Poem of the week: Let the Child Play

A new poem by John F Deane

John F Deane in his Dublin home.  Photograph: Alan Betson

John F Deane in his Dublin home. Photograph: Alan Betson

 

Because he, too, had dream-memories: of a time before time,
the wild meadows of being, bright and hymning, of olive groves,
flamingos, of body non-

recalcitrant and spirit light as air. But an age and ages without
companionship - and he sees in vision a boat in its tossing, dark
faces watching him;

remembers the breath-catching, tall mountain spaces, the honey
highland gentian, the praises of his father, though down in the
troughs and hollows

he must confront the tears of a child in epileptic fits. Had his own
nightmares, too: the threatening spaces of Egypt; a thudding and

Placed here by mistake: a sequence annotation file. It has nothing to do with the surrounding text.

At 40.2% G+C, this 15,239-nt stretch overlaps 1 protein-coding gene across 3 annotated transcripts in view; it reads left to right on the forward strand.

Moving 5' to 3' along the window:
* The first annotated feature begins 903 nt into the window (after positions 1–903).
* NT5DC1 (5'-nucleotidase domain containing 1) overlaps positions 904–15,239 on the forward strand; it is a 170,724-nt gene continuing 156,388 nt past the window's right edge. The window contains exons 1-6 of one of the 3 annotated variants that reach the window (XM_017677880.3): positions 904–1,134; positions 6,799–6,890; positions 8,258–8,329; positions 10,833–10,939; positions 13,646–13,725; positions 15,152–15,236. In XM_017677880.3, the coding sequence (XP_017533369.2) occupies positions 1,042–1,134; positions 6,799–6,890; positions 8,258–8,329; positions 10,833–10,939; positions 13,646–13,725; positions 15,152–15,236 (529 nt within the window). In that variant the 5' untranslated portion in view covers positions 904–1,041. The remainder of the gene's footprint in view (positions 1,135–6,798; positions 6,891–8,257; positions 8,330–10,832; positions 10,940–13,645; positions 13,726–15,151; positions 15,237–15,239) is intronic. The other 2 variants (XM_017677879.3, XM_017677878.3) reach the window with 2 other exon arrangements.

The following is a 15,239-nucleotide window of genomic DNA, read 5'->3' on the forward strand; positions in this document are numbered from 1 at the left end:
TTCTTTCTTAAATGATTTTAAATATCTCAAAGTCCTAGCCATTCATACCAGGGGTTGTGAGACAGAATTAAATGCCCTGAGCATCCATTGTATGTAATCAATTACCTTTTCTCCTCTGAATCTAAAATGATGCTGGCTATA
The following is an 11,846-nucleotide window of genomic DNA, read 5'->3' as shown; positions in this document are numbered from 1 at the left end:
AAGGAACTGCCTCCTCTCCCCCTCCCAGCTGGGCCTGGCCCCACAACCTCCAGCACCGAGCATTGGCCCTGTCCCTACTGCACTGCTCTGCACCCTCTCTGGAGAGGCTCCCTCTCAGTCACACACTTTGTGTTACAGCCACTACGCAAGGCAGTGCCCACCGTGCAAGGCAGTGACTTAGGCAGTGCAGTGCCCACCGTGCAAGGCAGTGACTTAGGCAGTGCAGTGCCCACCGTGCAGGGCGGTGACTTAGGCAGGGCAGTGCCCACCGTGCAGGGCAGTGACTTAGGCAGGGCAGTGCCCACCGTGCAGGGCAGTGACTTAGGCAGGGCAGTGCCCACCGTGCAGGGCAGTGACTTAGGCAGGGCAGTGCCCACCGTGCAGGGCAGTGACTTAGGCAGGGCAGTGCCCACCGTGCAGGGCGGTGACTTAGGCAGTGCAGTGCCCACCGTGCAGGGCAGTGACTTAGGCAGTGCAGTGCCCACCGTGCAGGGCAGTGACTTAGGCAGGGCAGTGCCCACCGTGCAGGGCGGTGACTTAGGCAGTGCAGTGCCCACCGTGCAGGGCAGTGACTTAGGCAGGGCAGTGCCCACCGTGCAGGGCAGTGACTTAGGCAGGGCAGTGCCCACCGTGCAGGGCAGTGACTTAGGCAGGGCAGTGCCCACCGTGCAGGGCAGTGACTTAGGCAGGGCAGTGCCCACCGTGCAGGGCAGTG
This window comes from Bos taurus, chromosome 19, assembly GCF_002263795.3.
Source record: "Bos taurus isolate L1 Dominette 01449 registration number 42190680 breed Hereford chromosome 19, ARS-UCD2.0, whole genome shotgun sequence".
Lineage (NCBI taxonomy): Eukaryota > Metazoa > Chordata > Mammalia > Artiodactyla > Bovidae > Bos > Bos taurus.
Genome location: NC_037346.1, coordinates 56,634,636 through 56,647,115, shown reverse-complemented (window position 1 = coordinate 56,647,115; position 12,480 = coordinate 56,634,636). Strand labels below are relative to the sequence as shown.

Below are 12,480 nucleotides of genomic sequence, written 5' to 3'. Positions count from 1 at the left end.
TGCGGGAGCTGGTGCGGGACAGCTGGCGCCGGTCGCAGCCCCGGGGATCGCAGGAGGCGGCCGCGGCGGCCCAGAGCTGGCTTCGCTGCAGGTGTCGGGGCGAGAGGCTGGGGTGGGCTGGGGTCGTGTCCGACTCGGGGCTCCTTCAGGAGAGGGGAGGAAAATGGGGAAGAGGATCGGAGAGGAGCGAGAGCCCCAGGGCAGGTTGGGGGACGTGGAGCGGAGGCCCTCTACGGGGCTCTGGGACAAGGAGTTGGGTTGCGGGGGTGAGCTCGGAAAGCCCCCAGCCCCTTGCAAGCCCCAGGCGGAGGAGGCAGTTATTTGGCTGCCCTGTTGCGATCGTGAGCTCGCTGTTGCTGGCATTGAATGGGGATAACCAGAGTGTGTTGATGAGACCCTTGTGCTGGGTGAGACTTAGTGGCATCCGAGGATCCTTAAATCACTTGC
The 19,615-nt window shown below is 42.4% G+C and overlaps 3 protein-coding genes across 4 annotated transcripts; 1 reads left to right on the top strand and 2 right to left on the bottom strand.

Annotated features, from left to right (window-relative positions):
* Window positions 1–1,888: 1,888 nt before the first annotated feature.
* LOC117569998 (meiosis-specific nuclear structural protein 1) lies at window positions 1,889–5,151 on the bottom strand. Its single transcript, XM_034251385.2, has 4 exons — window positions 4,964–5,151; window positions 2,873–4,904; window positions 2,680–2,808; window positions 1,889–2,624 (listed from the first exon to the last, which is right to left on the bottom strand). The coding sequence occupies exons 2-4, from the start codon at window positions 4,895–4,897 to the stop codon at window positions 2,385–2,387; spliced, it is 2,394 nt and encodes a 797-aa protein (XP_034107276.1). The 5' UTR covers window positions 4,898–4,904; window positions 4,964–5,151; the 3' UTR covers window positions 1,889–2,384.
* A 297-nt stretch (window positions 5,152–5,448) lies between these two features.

violent hammering;

his own face peering at him, distorted and bloodied, his mouth
open and unable to scream; body in revolt, spirit
deadened to stone.

There is a golden haze that floats over the buttercup meadow,
sunlight shining through the softest rain - and the lightning falls
in a flash of fire, down

out of the darkened sky, the sea, too, on fire, rulers of this world
tossed out like dung. Child, the mother said, don’t be afraid, we
are here, we’ll hold you.

  • John F Deane’s most recent collections are Dear Pilgrim (Carcanet) and Achill, The Island (with paintings by John Behan)